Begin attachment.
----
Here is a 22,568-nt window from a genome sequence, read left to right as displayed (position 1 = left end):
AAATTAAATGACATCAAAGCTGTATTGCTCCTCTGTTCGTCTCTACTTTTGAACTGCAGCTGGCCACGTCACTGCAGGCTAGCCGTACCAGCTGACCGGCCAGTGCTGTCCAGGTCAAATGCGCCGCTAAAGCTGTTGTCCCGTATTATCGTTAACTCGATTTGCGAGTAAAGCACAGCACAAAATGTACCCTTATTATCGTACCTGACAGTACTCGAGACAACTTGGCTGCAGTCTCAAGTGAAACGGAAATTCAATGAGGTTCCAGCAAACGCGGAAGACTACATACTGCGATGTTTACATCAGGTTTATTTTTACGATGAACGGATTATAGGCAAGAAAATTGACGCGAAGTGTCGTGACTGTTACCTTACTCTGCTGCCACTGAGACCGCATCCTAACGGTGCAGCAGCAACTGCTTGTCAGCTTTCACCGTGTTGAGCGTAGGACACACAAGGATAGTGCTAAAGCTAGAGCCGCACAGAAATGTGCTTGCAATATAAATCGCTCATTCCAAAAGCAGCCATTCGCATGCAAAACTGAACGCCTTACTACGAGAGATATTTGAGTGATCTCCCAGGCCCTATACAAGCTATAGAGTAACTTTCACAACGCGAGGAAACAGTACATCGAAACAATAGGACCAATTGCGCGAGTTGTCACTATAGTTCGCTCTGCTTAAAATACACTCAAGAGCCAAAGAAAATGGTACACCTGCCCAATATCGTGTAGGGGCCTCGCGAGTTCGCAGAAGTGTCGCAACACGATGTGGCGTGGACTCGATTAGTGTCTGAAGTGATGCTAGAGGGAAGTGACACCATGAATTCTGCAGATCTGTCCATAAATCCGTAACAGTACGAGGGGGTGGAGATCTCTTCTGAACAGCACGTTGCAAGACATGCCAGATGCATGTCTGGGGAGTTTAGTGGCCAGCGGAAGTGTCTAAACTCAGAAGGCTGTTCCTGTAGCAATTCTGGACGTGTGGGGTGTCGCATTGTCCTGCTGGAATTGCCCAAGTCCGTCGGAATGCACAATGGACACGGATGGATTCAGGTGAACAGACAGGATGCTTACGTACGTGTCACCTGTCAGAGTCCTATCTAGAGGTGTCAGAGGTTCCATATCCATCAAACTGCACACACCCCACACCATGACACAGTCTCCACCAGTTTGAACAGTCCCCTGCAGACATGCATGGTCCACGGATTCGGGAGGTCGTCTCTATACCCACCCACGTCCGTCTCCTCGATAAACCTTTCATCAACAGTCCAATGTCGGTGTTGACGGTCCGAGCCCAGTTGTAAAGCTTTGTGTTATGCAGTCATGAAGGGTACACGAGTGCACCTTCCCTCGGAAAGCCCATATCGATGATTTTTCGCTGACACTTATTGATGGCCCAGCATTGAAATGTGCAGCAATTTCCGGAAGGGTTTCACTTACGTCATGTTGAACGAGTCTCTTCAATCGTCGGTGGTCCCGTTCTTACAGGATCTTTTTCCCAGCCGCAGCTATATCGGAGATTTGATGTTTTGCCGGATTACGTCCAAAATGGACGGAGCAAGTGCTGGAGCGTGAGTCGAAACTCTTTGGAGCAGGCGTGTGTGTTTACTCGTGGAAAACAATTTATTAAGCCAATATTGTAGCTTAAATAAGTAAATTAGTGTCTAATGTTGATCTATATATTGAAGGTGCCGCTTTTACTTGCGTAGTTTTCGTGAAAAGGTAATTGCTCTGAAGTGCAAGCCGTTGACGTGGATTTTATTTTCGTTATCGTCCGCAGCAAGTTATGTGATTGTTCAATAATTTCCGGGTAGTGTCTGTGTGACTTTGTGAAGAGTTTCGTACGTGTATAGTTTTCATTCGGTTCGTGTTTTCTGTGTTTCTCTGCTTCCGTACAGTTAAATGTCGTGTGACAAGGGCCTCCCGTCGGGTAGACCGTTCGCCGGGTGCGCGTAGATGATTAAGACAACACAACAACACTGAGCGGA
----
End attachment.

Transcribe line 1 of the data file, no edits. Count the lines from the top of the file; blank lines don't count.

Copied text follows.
Here is a 22,568-nt window from a genome sequence, read left to right as displayed (position 1 = left end):